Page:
The essence of the dissents to the Scalia opinion is that the prefatory clause should be read as a limitation of the scope of the objective clause.  They read the sentence to mean that we are entitled to maintain an armed force to defend ourselves in case we are threatened or attacked by an enemy, but that is the only purpose for which arms may be kept or borne.

This writer acknowledges that the majority opinion makes more sense to him, as a matter of grammar and syntax and logic, than the dissents, but that is not the point of this essay.  The point is to address the meanings of certain other words or phrases of the amendment: “militia,” and “the security of a free state.”

Militia.  Both Scalia and the dissenters seem to think of a militia as an armed force established by a governmental unit – such as our colonial militias (which eventually matured into state militias), or a standing force of the federal government (the regular army, navy, etc) or a state (the national guards).  But “militia” can have more meanings than those given it by the Court. Here is another common meaning, from a popular dictionary: “a military force that engages in rebel or terrorist activities, typically in opposition to a regular army.”

The security of a free state.  No one, neither the majority nor the dissenters, pays much attention to the phrase, “the security of a free State.”  They all appear to take it to mean, national defense  – i.e.,  a defense against foreign countries that might go to war against the United States (a free state).  It does not appear that the Court felt it had any reason to think about a Militia like the Colonial militias, formed in order to resist a denial of their freedoms by their own government (the British Crown) – a resistance for the purpose of restoring “the security of a free state.” No Justice paid any attention to the possibility that “state” was being used by the Framers in the sense of the primary definition of the word: “the particular condition that someone or something is in at a specific time,” as distinct from its secondary definition, “a nation or territory considered as an organized political community under one government.”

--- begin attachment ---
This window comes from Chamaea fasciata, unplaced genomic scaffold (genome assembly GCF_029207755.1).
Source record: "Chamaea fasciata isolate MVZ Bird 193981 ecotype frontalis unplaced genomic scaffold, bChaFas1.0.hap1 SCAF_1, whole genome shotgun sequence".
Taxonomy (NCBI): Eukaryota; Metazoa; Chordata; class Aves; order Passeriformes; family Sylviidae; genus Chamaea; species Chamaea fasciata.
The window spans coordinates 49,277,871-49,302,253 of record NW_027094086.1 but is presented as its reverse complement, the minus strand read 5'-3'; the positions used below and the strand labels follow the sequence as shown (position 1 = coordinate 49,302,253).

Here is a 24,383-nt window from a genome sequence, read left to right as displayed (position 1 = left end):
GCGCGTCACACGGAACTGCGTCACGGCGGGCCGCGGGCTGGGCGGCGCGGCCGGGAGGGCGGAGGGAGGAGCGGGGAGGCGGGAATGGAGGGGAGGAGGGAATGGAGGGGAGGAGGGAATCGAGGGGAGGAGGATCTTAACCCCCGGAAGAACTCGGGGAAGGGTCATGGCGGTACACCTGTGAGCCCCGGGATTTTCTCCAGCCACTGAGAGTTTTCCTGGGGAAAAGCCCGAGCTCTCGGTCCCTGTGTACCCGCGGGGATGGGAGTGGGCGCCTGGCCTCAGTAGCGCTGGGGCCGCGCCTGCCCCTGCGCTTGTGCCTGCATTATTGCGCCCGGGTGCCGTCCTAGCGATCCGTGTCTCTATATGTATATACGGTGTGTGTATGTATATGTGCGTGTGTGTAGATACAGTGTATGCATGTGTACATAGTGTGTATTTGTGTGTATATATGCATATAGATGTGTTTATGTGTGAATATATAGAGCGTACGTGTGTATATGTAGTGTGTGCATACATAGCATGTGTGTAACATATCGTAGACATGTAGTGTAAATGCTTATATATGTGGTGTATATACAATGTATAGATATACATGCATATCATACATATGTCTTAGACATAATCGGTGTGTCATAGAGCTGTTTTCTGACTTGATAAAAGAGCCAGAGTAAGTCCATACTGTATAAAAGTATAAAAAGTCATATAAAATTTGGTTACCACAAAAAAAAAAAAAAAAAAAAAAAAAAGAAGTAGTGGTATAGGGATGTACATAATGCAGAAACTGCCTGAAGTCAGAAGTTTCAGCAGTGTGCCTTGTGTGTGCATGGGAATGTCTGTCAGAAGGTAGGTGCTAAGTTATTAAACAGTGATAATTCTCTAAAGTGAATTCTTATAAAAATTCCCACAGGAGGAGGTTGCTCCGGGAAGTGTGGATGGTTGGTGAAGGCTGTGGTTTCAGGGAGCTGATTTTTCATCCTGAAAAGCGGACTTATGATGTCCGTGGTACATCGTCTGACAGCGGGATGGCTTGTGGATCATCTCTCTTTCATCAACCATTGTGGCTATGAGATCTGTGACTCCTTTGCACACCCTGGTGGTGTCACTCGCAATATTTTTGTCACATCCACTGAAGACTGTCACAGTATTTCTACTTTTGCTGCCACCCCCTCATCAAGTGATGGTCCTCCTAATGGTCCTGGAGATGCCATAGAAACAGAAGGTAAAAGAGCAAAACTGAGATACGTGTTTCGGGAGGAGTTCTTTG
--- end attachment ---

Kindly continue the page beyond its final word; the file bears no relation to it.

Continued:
Thus the phrase “the necessity to the security of a free state” is ambiguous.  It might refer only to having weapons for defense, for keeping the country free from foreign attack or domination.  But it might also refer to having weapons for offense: (i) in order to “rebel . . . in opposition to a regular army,” as in the case of the American rebellion against the British Crown, in order to establish (or re-establish) a free nation, or (ii) in order to preserve America’s status as a free nation – keeping us in a free condition (a “free state”).

If the Framers meant to refer only to national security, why didn’t they just refer to the security of the state (the United States of America) instead of referring to the security of “a free state?”  Was it one of the intentions of the Framers to ensure that the citizenry would be able to rebel against the American government, to create armed militias (like the original colonial militias) to resist the devolution of the country into an un-free state, such as a state whose government had become authoritarian?